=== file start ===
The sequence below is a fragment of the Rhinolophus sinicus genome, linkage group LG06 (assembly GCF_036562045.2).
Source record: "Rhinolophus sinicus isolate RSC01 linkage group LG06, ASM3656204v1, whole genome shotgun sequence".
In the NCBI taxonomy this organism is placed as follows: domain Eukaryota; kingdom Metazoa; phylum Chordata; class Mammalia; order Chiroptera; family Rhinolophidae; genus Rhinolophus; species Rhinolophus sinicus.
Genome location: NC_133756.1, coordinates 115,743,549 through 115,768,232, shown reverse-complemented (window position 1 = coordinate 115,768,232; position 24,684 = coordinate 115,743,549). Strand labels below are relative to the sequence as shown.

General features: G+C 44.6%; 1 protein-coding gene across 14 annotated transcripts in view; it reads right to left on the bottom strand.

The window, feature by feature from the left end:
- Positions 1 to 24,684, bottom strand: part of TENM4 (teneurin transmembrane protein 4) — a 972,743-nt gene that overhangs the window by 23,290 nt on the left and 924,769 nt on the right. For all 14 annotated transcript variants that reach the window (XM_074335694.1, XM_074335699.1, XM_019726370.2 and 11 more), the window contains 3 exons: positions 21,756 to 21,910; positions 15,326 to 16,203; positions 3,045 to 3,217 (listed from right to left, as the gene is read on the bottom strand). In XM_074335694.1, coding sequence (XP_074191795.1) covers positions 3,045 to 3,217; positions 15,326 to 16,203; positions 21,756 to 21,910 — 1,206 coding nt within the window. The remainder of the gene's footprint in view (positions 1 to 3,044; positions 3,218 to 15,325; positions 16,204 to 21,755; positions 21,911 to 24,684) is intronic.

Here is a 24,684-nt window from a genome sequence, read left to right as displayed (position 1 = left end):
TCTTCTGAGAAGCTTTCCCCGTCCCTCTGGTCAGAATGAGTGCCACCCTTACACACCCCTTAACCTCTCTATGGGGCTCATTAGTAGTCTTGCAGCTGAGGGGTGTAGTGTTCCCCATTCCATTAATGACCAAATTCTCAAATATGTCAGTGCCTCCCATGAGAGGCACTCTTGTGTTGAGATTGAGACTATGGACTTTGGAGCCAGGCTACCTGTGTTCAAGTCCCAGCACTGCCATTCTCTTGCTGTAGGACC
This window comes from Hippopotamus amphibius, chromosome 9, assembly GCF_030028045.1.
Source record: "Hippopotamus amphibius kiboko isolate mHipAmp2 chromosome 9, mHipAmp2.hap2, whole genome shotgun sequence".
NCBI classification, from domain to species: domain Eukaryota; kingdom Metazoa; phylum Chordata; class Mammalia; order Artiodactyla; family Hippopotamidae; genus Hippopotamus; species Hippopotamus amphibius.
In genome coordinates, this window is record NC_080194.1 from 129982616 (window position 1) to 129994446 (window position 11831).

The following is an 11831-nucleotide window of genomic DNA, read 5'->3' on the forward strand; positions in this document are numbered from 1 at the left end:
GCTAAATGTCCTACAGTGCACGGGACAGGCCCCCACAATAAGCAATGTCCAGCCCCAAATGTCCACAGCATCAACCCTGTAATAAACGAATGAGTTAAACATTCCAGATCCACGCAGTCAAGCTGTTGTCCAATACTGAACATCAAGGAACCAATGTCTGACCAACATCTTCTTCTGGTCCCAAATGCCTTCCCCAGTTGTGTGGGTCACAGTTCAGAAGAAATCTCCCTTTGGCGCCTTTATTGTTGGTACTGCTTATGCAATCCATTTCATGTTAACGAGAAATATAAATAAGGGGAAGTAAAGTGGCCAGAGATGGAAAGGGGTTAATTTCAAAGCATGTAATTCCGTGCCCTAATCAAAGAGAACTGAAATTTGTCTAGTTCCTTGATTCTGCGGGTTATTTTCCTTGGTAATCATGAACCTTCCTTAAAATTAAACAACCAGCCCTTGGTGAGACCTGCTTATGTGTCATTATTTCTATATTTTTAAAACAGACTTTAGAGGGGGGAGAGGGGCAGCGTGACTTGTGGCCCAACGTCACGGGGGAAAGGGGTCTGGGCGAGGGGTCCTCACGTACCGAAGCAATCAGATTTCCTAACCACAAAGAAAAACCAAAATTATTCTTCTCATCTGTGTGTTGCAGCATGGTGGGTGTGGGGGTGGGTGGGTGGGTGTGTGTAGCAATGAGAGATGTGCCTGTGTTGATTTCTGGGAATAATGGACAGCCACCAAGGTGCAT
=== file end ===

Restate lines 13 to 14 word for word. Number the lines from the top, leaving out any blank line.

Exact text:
In genome coordinates, this window is record NC_080194.1 from 129982616 (window position 1) to 129994446 (window position 11831).

The following is an 11831-nucleotide window of genomic DNA, read 5'->3' on the forward strand; positions in this document are numbered from 1 at the left end: